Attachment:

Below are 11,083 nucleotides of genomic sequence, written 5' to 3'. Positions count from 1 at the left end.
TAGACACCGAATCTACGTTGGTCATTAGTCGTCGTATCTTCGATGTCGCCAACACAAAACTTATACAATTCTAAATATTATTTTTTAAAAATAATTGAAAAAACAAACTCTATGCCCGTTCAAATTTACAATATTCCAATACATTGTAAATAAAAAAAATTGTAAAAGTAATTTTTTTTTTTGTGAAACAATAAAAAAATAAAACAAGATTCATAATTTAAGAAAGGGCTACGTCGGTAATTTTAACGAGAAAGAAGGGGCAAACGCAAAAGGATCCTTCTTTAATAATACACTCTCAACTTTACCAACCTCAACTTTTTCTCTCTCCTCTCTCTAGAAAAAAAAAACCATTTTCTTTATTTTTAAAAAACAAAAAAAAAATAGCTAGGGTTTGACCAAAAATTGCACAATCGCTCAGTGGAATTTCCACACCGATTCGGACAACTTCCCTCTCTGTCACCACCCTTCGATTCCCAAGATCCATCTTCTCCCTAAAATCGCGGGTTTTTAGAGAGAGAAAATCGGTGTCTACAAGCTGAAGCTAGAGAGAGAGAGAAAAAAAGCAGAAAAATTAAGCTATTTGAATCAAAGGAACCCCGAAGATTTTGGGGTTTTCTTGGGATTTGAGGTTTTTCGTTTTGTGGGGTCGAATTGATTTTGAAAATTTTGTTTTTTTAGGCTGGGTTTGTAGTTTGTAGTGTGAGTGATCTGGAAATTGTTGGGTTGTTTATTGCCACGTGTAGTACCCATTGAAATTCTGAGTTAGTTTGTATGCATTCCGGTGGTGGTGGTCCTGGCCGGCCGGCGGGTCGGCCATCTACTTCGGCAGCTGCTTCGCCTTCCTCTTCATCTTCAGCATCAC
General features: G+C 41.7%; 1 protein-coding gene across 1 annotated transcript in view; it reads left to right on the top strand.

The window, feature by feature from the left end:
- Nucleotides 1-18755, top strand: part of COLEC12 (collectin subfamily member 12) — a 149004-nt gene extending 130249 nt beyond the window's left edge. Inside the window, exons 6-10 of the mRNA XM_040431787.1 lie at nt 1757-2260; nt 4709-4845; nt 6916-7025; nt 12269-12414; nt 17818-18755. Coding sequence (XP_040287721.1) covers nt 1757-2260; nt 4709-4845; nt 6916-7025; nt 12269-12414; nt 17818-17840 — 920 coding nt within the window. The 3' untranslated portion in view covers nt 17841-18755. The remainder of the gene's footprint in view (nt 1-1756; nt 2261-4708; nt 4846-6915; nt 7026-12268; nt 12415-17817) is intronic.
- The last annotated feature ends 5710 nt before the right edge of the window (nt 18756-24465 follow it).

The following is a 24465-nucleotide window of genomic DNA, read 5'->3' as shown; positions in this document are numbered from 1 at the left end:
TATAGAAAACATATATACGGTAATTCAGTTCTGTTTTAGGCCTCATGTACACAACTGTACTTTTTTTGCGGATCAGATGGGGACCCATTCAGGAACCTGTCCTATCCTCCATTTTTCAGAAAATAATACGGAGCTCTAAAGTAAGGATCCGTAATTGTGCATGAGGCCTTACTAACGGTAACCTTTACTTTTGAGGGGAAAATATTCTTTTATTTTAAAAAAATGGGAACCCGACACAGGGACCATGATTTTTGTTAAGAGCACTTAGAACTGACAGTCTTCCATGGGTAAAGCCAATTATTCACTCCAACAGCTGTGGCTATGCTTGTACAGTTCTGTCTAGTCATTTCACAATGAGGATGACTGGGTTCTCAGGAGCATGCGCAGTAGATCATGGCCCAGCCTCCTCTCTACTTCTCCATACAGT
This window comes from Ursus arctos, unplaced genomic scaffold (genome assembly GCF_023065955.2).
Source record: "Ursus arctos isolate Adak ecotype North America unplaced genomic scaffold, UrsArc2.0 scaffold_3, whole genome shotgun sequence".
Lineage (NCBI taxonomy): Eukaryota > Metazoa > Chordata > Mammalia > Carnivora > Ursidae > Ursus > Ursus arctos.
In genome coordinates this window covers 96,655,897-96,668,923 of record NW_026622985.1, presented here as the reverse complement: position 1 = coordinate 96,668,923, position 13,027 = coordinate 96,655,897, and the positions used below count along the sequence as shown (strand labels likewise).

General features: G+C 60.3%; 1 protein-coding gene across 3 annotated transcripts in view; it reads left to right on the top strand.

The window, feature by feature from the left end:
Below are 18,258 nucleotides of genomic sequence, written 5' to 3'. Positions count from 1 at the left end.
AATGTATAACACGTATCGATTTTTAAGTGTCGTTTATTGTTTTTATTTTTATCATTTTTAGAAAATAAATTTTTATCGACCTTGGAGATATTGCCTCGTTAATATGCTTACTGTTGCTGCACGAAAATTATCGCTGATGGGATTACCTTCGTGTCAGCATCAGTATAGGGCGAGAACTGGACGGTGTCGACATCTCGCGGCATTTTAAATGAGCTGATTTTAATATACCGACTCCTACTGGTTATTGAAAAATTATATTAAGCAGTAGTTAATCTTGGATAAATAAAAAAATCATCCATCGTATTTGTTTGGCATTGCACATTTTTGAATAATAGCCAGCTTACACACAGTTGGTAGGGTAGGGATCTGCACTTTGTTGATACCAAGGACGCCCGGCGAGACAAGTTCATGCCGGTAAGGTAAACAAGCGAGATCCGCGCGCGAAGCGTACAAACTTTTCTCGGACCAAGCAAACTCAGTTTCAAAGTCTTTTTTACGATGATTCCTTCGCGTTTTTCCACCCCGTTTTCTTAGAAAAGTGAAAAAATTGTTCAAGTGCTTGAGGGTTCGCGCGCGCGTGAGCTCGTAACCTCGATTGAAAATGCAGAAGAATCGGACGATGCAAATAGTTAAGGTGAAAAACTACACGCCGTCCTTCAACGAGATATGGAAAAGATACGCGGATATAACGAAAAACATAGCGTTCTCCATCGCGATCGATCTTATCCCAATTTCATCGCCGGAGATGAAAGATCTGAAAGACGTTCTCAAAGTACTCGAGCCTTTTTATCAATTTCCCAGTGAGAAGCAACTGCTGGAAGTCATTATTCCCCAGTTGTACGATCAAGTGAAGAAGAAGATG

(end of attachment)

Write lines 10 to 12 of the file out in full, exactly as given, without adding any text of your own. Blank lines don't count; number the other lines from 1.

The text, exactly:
Source record: "Ursus arctos isolate Adak ecotype North America unplaced genomic scaffold, UrsArc2.0 scaffold_3, whole genome shotgun sequence".
Lineage (NCBI taxonomy): Eukaryota > Metazoa > Chordata > Mammalia > Carnivora > Ursidae > Ursus > Ursus arctos.
In genome coordinates this window covers 96,655,897-96,668,923 of record NW_026622985.1, presented here as the reverse complement: position 1 = coordinate 96,668,923, position 13,027 = coordinate 96,655,897, and the positions used below count along the sequence as shown (strand labels likewise).